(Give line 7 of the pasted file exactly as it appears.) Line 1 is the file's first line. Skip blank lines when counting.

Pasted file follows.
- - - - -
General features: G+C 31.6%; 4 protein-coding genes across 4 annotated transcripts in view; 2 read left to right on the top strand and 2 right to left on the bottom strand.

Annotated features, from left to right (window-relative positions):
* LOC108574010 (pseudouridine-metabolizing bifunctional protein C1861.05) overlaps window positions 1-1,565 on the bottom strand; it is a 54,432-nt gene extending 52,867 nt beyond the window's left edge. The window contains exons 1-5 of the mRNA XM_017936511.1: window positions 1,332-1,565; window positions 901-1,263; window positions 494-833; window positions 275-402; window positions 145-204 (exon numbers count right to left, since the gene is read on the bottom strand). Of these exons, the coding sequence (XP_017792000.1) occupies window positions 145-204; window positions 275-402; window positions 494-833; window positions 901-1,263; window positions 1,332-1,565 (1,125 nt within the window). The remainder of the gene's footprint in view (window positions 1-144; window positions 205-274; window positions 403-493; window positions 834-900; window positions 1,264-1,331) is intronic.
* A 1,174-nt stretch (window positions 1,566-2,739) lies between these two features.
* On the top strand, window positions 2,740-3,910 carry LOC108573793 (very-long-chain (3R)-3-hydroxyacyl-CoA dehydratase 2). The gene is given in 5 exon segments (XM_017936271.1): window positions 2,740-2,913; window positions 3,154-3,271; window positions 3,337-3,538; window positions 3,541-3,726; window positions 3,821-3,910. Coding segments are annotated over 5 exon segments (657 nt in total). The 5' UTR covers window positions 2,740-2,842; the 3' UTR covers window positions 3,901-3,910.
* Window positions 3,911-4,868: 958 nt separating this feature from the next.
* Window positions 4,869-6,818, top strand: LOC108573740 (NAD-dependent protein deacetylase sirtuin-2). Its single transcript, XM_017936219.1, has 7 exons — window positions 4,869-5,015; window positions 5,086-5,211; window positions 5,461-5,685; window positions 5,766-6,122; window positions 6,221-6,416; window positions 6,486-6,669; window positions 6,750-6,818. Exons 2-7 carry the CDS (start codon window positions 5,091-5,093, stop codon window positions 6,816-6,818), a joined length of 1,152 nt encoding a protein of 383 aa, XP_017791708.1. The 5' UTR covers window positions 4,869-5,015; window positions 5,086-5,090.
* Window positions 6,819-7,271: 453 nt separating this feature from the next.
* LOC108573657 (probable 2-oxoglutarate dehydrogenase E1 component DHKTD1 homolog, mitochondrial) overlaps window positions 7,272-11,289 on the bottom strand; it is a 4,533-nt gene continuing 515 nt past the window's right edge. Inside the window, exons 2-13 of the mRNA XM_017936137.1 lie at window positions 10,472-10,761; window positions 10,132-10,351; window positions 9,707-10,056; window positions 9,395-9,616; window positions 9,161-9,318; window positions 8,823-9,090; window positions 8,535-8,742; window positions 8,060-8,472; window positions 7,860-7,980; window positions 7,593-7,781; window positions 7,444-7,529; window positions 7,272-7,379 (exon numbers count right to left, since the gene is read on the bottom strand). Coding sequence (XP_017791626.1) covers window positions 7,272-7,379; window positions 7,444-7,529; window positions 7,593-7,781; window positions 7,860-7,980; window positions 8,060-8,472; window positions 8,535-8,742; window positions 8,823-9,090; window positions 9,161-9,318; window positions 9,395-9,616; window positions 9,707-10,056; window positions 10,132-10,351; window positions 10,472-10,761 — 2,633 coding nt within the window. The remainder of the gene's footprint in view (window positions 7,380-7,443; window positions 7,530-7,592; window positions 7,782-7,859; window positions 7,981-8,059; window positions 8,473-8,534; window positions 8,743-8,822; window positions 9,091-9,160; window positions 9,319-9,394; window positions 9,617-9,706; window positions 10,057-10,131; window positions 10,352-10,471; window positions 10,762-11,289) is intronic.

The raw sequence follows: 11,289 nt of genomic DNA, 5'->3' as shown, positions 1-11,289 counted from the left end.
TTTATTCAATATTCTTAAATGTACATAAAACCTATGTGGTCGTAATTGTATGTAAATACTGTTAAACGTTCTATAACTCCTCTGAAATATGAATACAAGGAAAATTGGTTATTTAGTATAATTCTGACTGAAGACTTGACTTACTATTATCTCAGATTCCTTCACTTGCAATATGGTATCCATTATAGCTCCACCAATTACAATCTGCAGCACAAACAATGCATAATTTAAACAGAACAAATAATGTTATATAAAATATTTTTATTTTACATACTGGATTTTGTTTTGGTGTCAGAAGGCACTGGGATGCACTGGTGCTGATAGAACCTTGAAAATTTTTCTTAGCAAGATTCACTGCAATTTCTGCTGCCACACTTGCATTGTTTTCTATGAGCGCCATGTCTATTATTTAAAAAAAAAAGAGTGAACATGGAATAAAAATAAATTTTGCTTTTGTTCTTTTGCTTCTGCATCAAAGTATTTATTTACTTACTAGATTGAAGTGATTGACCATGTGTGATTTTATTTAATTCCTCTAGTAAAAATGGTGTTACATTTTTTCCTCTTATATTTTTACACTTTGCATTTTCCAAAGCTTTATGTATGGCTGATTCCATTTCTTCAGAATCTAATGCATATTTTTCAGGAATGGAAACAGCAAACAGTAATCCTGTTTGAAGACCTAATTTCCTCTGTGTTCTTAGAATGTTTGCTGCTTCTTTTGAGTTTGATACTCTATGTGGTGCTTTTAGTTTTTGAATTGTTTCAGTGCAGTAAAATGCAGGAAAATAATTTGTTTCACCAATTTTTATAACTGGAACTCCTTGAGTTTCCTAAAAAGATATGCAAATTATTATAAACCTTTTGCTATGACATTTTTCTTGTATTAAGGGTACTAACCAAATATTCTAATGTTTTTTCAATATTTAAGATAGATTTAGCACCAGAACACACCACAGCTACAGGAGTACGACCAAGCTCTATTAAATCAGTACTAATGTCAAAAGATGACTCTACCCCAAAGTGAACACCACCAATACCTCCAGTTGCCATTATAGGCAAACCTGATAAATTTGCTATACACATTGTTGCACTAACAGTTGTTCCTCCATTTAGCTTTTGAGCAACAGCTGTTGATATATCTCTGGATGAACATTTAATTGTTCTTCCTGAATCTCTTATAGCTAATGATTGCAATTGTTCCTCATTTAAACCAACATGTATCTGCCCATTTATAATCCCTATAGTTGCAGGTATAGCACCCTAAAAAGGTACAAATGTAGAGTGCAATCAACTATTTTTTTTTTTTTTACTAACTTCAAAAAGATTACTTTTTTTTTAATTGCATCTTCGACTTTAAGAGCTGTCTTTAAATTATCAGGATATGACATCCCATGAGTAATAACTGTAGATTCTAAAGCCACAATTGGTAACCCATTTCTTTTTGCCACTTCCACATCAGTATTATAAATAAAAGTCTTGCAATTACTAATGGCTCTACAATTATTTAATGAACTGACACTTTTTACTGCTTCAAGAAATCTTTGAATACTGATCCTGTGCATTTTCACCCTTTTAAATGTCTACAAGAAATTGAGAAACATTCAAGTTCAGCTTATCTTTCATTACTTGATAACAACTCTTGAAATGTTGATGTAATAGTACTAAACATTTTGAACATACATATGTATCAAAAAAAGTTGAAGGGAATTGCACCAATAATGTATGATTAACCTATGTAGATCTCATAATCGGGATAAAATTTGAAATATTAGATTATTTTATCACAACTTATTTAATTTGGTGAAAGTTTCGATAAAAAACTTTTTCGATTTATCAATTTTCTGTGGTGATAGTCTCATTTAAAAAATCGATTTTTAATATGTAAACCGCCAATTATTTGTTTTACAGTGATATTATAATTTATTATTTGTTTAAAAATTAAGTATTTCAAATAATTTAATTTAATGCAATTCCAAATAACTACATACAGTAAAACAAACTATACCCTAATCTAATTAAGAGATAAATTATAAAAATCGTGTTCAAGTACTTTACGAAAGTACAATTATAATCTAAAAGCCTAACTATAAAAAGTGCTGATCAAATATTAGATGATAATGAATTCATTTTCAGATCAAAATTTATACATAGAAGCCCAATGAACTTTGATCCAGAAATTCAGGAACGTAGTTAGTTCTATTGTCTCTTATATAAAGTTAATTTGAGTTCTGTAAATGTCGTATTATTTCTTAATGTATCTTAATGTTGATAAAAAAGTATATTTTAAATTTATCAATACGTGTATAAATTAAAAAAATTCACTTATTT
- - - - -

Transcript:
* Window positions 4,869-6,818, top strand: LOC108573740 (NAD-dependent protein deacetylase sirtuin-2). Its single transcript, XM_017936219.1, has 7 exons — window positions 4,869-5,015; window positions 5,086-5,211; window positions 5,461-5,685; window positions 5,766-6,122; window positions 6,221-6,416; window positions 6,486-6,669; window positions 6,750-6,818. Exons 2-7 carry the CDS (start codon window positions 5,091-5,093, stop codon window positions 6,816-6,818), a joined length of 1,152 nt encoding a protein of 383 aa, XP_017791708.1. The 5' UTR covers window positions 4,869-5,015; window positions 5,086-5,090.